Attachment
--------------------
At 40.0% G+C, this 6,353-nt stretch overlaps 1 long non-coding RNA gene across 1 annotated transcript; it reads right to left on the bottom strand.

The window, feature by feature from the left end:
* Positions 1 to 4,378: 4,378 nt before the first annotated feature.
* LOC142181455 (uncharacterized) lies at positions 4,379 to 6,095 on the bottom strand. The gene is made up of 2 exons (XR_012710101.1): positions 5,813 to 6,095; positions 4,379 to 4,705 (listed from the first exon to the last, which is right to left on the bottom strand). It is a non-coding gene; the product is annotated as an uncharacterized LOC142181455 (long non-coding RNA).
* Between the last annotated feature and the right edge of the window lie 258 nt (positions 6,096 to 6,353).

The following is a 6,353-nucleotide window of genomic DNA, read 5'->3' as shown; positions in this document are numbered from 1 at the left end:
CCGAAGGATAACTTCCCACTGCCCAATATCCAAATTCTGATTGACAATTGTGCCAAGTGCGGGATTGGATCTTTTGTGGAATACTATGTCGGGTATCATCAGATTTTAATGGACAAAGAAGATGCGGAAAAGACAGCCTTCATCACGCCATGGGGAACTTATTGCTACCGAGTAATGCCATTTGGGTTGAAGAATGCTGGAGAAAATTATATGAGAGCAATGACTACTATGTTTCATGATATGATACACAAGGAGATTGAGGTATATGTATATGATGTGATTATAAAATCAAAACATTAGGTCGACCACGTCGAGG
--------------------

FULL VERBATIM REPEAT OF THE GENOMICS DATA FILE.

At 40.0% G+C, this 6,353-nt stretch overlaps 1 long non-coding RNA gene across 1 annotated transcript; it reads right to left on the bottom strand.

The window, feature by feature from the left end:
* Positions 1 to 4,378: 4,378 nt before the first annotated feature.
* LOC142181455 (uncharacterized) lies at positions 4,379 to 6,095 on the bottom strand. The gene is made up of 2 exons (XR_012710101.1): positions 5,813 to 6,095; positions 4,379 to 4,705 (listed from the first exon to the last, which is right to left on the bottom strand). It is a non-coding gene; the product is annotated as an uncharacterized LOC142181455 (long non-coding RNA).
* Between the last annotated feature and the right edge of the window lie 258 nt (positions 6,096 to 6,353).

The following is a 6,353-nucleotide window of genomic DNA, read 5'->3' as shown; positions in this document are numbered from 1 at the left end:
CCGAAGGATAACTTCCCACTGCCCAATATCCAAATTCTGATTGACAATTGTGCCAAGTGCGGGATTGGATCTTTTGTGGAATACTATGTCGGGTATCATCAGATTTTAATGGACAAAGAAGATGCGGAAAAGACAGCCTTCATCACGCCATGGGGAACTTATTGCTACCGAGTAATGCCATTTGGGTTGAAGAATGCTGGAGAAAATTATATGAGAGCAATGACTACTATGTTTCATGATATGATACACAAGGAGATTGAGGTATATGTATATGATGTGATTATAAAATCAAAACATTAGGTCGACCACGTCGAGG